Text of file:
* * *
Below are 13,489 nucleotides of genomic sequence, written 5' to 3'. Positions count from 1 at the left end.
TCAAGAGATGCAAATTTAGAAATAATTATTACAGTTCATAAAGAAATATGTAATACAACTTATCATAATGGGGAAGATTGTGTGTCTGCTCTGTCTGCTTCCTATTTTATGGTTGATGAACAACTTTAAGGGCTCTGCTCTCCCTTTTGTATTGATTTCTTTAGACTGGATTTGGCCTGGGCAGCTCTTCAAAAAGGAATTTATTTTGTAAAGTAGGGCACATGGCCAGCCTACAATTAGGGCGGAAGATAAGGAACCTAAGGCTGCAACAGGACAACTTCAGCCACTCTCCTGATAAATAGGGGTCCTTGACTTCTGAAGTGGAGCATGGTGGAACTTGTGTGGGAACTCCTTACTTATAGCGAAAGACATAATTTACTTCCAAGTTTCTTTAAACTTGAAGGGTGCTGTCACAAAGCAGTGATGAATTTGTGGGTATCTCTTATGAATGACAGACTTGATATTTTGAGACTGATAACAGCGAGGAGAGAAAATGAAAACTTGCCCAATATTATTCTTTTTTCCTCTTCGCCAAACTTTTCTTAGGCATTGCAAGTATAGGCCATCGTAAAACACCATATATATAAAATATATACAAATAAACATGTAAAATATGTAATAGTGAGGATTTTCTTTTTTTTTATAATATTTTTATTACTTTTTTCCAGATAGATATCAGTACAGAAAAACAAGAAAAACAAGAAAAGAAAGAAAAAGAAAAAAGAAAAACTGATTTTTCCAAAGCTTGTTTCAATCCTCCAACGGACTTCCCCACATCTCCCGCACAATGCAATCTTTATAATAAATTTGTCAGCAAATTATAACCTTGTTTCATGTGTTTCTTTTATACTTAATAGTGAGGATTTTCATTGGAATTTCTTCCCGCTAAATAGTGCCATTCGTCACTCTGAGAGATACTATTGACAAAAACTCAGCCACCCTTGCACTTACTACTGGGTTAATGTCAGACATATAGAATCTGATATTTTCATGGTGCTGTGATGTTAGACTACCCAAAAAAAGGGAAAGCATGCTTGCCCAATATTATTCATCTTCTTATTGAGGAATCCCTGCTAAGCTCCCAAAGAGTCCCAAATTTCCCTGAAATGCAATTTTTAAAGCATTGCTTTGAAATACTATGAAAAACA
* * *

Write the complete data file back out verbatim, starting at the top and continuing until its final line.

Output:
Below are 13,489 nucleotides of genomic sequence, written 5' to 3'. Positions count from 1 at the left end.
TCAAGAGATGCAAATTTAGAAATAATTATTACAGTTCATAAAGAAATATGTAATACAACTTATCATAATGGGGAAGATTGTGTGTCTGCTCTGTCTGCTTCCTATTTTATGGTTGATGAACAACTTTAAGGGCTCTGCTCTCCCTTTTGTATTGATTTCTTTAGACTGGATTTGGCCTGGGCAGCTCTTCAAAAAGGAATTTATTTTGTAAAGTAGGGCACATGGCCAGCCTACAATTAGGGCGGAAGATAAGGAACCTAAGGCTGCAACAGGACAACTTCAGCCACTCTCCTGATAAATAGGGGTCCTTGACTTCTGAAGTGGAGCATGGTGGAACTTGTGTGGGAACTCCTTACTTATAGCGAAAGACATAATTTACTTCCAAGTTTCTTTAAACTTGAAGGGTGCTGTCACAAAGCAGTGATGAATTTGTGGGTATCTCTTATGAATGACAGACTTGATATTTTGAGACTGATAACAGCGAGGAGAGAAAATGAAAACTTGCCCAATATTATTCTTTTTTCCTCTTCGCCAAACTTTTCTTAGGCATTGCAAGTATAGGCCATCGTAAAACACCATATATATAAAATATATACAAATAAACATGTAAAATATGTAATAGTGAGGATTTTCTTTTTTTTTATAATATTTTTATTACTTTTTTCCAGATAGATATCAGTACAGAAAAACAAGAAAAACAAGAAAAGAAAGAAAAAGAAAAAAGAAAAACTGATTTTTCCAAAGCTTGTTTCAATCCTCCAACGGACTTCCCCACATCTCCCGCACAATGCAATCTTTATAATAAATTTGTCAGCAAATTATAACCTTGTTTCATGTGTTTCTTTTATACTTAATAGTGAGGATTTTCATTGGAATTTCTTCCCGCTAAATAGTGCCATTCGTCACTCTGAGAGATACTATTGACAAAAACTCAGCCACCCTTGCACTTACTACTGGGTTAATGTCAGACATATAGAATCTGATATTTTCATGGTGCTGTGATGTTAGACTACCCAAAAAAAGGGAAAGCATGCTTGCCCAATATTATTCATCTTCTTATTGAGGAATCCCTGCTAAGCTCCCAAAGAGTCCCAAATTTCCCTGAAATGCAATTTTTAAAGCATTGCTTTGAAATACTATGAAAAACA